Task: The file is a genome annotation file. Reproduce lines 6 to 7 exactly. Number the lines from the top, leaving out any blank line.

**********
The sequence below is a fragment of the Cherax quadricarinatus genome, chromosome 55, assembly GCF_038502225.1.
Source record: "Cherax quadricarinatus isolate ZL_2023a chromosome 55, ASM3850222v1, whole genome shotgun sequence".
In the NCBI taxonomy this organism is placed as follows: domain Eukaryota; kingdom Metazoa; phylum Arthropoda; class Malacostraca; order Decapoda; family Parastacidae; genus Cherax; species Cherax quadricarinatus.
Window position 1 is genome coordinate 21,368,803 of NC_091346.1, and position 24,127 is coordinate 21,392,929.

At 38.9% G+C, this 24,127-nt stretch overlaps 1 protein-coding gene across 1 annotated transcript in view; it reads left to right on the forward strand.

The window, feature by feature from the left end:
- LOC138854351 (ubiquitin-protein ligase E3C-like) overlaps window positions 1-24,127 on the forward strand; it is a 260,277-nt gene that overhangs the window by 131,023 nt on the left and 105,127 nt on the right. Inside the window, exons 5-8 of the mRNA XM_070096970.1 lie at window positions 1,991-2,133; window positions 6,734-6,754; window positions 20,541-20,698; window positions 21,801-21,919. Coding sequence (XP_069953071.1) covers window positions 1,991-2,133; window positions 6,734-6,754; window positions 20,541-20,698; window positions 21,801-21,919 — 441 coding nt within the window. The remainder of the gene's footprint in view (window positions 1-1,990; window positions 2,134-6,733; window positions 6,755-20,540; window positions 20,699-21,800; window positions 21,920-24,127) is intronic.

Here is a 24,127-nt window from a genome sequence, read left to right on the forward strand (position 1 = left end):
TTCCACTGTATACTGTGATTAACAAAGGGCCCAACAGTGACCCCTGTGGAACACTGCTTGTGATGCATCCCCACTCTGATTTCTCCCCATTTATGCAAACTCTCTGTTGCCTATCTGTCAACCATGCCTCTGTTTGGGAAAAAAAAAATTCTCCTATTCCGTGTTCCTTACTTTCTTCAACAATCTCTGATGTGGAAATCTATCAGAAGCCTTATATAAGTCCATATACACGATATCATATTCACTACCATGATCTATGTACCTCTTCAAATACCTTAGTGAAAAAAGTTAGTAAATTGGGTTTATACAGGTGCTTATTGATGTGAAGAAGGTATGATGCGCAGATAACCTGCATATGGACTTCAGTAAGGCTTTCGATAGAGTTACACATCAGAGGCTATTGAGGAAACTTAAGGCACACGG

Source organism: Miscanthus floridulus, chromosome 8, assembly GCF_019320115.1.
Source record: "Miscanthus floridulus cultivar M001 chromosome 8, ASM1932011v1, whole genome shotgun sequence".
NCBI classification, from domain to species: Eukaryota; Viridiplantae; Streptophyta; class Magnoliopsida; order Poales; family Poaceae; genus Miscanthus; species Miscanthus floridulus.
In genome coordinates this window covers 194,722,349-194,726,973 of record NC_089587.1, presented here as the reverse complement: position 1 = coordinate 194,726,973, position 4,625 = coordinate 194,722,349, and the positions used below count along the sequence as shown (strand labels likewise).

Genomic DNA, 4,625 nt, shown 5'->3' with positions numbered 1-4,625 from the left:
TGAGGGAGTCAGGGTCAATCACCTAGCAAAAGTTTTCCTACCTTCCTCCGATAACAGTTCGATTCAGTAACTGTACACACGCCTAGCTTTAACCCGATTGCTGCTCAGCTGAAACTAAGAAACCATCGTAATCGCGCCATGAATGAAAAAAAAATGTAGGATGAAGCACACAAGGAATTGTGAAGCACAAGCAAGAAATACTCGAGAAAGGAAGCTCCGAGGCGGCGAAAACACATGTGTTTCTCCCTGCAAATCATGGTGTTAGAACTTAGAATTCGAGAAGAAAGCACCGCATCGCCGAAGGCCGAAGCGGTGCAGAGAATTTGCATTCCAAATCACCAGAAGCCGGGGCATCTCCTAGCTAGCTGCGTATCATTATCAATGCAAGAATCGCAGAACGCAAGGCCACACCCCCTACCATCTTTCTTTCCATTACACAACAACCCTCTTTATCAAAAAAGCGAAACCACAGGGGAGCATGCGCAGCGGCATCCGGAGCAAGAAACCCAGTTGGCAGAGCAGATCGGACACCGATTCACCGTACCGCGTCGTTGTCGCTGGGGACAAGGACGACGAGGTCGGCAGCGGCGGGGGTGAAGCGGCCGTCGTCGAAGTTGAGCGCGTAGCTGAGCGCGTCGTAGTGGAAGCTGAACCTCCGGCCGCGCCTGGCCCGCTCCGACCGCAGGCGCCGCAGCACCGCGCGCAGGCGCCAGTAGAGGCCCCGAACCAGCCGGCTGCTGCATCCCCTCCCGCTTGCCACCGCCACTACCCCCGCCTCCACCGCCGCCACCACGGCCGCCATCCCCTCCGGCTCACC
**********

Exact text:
The window, feature by feature from the left end:
- LOC138854351 (ubiquitin-protein ligase E3C-like) overlaps window positions 1-24,127 on the forward strand; it is a 260,277-nt gene that overhangs the window by 131,023 nt on the left and 105,127 nt on the right. Inside the window, exons 5-8 of the mRNA XM_070096970.1 lie at window positions 1,991-2,133; window positions 6,734-6,754; window positions 20,541-20,698; window positions 21,801-21,919. Coding sequence (XP_069953071.1) covers window positions 1,991-2,133; window positions 6,734-6,754; window positions 20,541-20,698; window positions 21,801-21,919 — 441 coding nt within the window. The remainder of the gene's footprint in view (window positions 1-1,990; window positions 2,134-6,733; window positions 6,755-20,540; window positions 20,699-21,800; window positions 21,920-24,127) is intronic.